The action consists of extracts from Ionesco’s most famous works interspersed with interviews with the playwright himself played by Sean Rees (who also doubles up as Mr Smith). All the cast were superb, but particular mention should go to Jorge Laguardia as the Butler and Spanish Fire Chief, his was the highest comedy moment of the night and he dominated a difficult space well. Throughout the play, not quite enough was done with the table at the heart of the action. I would have liked to have seen it used more for the physical comedy that played out on the sides of the action. As the absurdity of the dinner scenes played out the Smiths being at opposite ends of the table from either each other or the Martins worked to highlight the absurdities of bourgeois life at the heart of the play. But while there were no elbows on the table and nor was there dancing or leaping on there either.

The staging worked to put the audience at the heart of the play, but my only real quibble was that the play fell somewhere between immersive and traditional theatre and so as a fervent advocate of immersive theatre, I found this not quite interactive enough for my liking. But this is a very minor split-hair that didn’t mar an extremely enjoyable experience. If – like me – you’re new to Ionesco, or to absurdist theatre as a whole, this was a sublime taster.

It may be that as Ionesco himself argued, this was just Guignol – a puppet show designed to amuse. But theatre cannot be separated from the circumstances in which it is staged. In putting on a French commentary about English suburban behaviours, the producers seemed to be making a broader point about the absurdities inherent in the manners we have until now taken for granted. Perhaps it may be that it is only in exaggerated absurdity that we see the truth of who we are.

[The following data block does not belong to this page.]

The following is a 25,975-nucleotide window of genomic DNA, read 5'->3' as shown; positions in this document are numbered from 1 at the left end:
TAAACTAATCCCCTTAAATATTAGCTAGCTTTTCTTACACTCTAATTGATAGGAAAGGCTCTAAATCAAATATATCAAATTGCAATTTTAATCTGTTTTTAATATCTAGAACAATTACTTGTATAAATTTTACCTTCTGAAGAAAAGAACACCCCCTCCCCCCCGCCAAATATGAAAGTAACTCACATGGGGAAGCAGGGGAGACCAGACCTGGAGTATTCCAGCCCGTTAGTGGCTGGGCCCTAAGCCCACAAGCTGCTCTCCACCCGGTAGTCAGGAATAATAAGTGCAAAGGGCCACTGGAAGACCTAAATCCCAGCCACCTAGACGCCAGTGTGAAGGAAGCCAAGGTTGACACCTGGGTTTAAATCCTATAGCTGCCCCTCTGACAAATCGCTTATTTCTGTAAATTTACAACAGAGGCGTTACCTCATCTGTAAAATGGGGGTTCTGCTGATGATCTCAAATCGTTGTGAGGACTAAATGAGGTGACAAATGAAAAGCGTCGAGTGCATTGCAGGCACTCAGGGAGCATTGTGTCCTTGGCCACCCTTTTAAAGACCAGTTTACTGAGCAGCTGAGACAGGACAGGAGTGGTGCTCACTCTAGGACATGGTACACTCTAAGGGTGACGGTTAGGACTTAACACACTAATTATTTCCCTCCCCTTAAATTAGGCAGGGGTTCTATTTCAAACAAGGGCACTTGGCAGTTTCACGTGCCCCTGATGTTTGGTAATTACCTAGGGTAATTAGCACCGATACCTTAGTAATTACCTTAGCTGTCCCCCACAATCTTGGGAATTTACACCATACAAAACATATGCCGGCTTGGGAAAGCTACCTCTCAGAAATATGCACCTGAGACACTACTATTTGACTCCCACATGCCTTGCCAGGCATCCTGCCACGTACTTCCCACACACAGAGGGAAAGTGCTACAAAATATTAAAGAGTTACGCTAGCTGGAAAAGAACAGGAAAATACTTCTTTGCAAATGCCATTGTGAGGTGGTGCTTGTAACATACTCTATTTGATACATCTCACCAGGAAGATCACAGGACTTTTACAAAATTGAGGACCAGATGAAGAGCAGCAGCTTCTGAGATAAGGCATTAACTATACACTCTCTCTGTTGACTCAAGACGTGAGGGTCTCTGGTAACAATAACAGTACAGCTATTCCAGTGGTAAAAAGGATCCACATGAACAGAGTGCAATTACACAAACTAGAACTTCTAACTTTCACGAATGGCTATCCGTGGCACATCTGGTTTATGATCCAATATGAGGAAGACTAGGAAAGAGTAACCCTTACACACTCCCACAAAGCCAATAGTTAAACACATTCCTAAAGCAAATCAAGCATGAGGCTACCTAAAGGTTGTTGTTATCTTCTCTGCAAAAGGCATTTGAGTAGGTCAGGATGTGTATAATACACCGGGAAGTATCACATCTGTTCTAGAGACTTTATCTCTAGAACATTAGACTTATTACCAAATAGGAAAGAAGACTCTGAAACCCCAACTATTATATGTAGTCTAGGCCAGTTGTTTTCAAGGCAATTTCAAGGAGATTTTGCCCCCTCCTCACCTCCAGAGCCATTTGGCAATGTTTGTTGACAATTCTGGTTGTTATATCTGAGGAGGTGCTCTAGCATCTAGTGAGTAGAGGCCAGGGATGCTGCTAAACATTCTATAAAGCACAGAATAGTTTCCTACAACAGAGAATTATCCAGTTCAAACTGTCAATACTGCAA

Focus Group, Ovalhouse Theatre

Focus Group, Ovalhouse Theatre

 

three-starIn art, marketing is often used as a metaphor for a sense that we all inhabit a meaningless, shallow culture. And so it is in Focus Group where the audience are less immersed than they are occasional participants in a dialogue that ultimately means little to the play’s message or journey.

We are confronted with the breakdown of the central character and his descent into loneliness through professional underperformance and personal rejection. But we are encouraged to see this at least in part as a result of the emptiness of a life spent paying the bills through such a worthless pursuit as running focus groups for corporations.

More a play with audience participation than an immersive theatre experience Focus Group definitely captured the imagination during its short running time.  The staging was both clever and effective. Simple mechanisms used to delineate between the office. The home and the dream state. The use of lighting and – importantly – darkness allowed the cast to create vividly different tableaus which drove the sense of disconnection and loneliness inherent to the piece.

But it also felt like – by omission or habit – this was a play that had little love for the people whose loneliness it explored. It felt like we were invited to judge this average Joe (or Terry) by his job with little understanding that people in market research have inner lives too. Not ones driven by their jobs but by all the passions that all fully dimensional humans have.

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Here is felt like Terry’s loneliness was a judgement of the meaninglessness of his chosen profession. It may be that I am reacting as much to the sensitivities of the current age as to the source material, but I felt uncomfortable judging his life and choices as I felt I was being guided to do. It felt elitist in a capricious way.

Having said that, the play certainly captured the nature of loneliness and the interplay of Joe’s inner and outer lives, his faux cheeriness to the “focus group” audience and his quiet desperation were well depicted. It was moving and disturbing and confusing and amusing in all the right places. While the other characters existed only in their relation to Terry, they too brought a depth and pace to the drama.